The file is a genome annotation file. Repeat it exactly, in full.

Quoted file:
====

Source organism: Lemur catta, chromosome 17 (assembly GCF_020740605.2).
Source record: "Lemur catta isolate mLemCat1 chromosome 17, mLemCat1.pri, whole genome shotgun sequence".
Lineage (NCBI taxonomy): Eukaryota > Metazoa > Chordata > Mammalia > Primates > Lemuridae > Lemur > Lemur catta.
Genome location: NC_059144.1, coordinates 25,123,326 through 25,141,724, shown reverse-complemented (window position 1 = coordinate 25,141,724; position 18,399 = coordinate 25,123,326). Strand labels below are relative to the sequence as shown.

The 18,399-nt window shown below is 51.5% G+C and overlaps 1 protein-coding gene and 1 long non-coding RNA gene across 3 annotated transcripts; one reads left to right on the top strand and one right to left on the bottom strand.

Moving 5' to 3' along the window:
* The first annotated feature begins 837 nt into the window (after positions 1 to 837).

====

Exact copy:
Source organism: Lemur catta, chromosome 17 (assembly GCF_020740605.2).
Source record: "Lemur catta isolate mLemCat1 chromosome 17, mLemCat1.pri, whole genome shotgun sequence".
Lineage (NCBI taxonomy): Eukaryota > Metazoa > Chordata > Mammalia > Primates > Lemuridae > Lemur > Lemur catta.
Genome location: NC_059144.1, coordinates 25,123,326 through 25,141,724, shown reverse-complemented (window position 1 = coordinate 25,141,724; position 18,399 = coordinate 25,123,326). Strand labels below are relative to the sequence as shown.

The 18,399-nt window shown below is 51.5% G+C and overlaps 1 protein-coding gene and 1 long non-coding RNA gene across 3 annotated transcripts; one reads left to right on the top strand and one right to left on the bottom strand.

Moving 5' to 3' along the window:
* The first annotated feature begins 837 nt into the window (after positions 1 to 837).